Of course it would be a working lunch followed by a meeting with the Wall Street Journal. We took a short walk to a café across from Rockefeller Center to meet with a journalist from Management Today. Beyond the brisk pace of the day, it amazed me that no matter what question was asked of Andrew--the announcement about GSK opening up our patents, technology, and lab in Tres Cantos, Spain to help drug development for neglected diseases; the industry trends; the impact and fate of the proposed healthcare reform; or how he was bringing the GSK culture to life, he answered with thoughtful transparency, integrity and respect for our company and always with a focus on the patient.
During the day, Andrew shared with me that he wanted people at GSK to be "restless" and not get complacent about bringing great innovation and ultimately new medicines to patients we are trying to help. "If we are restless, we will work with a sense of urgency and challenge each other to be better and be more focused on our customers (patients)," he said. I asked him for an example of what I could do as one of those many thousand to demonstrate restlessness and help GSK be a better company. He suggested that "if each of us gives 10% more to our jobs, imagine what we could accomplish each and every day."
Our whirlwind of a day was done, but my learning continued while I reflected on what an honor and privilege it was to spend a day with Andrew and his staff. I learned much about our company and the man who leads it and have a renewed pride about what each and every one of us does every day to improve the lives of so many. Through the entirety of the experience, I also think I have a better idea about what we need to do to be leaders at GSK.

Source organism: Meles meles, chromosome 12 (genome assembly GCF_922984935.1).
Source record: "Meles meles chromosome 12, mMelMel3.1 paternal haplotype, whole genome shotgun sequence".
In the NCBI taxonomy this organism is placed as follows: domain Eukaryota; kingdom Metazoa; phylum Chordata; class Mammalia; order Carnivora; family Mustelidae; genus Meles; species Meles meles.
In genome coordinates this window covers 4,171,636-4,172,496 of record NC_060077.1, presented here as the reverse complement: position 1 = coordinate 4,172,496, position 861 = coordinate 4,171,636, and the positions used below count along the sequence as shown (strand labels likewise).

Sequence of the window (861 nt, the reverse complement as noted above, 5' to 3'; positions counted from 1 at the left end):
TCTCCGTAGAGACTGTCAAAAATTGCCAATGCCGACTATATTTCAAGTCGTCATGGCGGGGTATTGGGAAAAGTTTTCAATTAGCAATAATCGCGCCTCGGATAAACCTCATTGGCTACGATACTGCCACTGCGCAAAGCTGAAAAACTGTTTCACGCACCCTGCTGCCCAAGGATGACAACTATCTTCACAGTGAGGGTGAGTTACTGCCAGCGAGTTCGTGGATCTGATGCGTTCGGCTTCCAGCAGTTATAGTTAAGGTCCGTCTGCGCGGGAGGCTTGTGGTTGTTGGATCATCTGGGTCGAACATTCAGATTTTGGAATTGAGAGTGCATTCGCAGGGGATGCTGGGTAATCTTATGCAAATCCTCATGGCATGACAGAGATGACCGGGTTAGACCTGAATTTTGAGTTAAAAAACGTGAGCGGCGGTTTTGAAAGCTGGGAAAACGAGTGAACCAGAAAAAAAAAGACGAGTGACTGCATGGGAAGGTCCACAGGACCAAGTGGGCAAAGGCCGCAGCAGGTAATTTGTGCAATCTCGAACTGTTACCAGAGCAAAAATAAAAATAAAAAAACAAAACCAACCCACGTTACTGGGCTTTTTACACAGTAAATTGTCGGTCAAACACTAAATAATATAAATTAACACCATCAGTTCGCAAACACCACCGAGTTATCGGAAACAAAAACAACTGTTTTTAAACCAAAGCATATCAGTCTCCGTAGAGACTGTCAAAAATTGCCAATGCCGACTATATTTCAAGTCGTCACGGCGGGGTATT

To some degree, we must be fearless. Had I not taken the opportunity and assumed some risk by asking for the opportunity to shadow, I would never have had such an enriching experience. If you are a sales person, you have to ask for business. If you are a scientist, you have to ask--why not? We have to push beyond our comfort zone to take on the new challenges of today and innovate. As Andrew explained, we need to also be restless. We need to work with a "sense of urgency" and feel comfortable challenging each other to improve and not stagnate--not just with the intent to be recognized and moved up in the organization, but to broaden our experiences laterally in other areas to improve.
Finally, as exampled by Andrew himself on my shadow day, leaders need to be both prepared and hard-working. Andrew worked full-court press the entire day and in every situation he and his staff were fully prepared to meet the challenges each experience offered. Without that preparation, we are ill equipped to take advantage of opportunities when they do present themselves. And, if we each as leaders give 10% more every day as Andrew suggested, we will also increase our chances that something great can happen. The shadow day with Andrew Witty, for me, was just a start.